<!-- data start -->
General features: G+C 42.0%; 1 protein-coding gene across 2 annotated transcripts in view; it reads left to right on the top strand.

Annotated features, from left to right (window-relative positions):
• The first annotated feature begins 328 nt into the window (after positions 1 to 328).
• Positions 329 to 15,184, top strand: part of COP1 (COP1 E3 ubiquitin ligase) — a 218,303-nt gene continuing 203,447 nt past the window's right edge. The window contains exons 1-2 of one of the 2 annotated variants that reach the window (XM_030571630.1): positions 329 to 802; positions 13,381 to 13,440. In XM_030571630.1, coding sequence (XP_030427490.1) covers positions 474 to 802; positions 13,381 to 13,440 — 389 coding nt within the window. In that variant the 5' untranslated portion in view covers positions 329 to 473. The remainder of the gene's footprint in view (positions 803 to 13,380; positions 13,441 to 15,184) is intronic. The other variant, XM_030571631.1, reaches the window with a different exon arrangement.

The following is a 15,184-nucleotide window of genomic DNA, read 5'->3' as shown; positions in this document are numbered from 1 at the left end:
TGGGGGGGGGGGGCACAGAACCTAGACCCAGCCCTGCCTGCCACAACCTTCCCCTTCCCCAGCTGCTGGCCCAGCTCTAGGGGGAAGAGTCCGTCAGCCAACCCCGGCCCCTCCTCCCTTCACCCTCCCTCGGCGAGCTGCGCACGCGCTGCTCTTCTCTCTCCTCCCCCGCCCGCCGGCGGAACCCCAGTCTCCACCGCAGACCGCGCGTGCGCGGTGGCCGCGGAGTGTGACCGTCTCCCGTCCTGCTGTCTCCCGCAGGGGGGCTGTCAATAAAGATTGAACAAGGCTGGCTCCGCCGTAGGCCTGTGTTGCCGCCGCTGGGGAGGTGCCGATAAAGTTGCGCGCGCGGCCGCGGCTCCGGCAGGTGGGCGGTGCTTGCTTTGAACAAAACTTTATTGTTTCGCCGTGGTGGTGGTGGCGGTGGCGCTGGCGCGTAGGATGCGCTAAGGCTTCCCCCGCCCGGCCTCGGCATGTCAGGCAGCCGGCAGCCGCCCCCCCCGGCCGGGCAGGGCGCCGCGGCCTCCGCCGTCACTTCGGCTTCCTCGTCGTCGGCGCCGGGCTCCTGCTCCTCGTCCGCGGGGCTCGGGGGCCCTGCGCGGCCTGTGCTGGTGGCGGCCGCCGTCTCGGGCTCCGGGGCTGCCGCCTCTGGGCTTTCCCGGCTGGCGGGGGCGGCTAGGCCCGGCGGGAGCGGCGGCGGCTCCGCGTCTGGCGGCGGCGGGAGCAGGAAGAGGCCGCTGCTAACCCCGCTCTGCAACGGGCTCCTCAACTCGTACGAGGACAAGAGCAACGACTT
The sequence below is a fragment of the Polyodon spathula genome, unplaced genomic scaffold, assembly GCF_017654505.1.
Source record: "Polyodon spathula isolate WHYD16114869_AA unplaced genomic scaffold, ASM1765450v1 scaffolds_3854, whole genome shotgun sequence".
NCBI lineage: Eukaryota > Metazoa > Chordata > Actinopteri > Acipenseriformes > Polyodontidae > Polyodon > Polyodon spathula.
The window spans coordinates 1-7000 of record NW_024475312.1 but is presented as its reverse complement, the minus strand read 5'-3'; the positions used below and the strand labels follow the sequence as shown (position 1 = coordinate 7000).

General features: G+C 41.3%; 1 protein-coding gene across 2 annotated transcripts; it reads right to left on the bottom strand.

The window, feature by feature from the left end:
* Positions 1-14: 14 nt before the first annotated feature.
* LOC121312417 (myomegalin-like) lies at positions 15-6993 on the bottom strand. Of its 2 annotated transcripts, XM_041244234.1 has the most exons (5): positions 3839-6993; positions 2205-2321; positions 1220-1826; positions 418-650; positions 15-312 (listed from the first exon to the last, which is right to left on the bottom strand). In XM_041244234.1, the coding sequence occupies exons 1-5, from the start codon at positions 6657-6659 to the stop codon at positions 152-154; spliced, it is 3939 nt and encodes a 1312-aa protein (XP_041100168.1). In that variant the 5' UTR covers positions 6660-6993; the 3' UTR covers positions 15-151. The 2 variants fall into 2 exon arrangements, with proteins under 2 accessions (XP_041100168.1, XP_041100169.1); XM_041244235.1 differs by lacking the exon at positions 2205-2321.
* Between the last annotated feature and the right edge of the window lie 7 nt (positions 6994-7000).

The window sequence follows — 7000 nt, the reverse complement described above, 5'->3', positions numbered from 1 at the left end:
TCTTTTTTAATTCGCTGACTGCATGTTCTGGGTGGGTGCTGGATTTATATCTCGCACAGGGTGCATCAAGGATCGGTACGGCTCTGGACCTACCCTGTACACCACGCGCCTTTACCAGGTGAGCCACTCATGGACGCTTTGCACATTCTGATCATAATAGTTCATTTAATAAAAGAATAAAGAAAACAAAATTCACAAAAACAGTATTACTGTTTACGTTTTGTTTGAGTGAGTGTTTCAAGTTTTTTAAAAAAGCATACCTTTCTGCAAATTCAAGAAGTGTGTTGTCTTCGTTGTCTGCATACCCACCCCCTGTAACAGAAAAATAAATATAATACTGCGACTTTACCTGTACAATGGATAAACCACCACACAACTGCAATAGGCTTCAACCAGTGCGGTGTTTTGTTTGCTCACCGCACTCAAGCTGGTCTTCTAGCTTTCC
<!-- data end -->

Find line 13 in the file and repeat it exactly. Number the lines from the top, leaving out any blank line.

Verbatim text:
* Positions 1-14: 14 nt before the first annotated feature.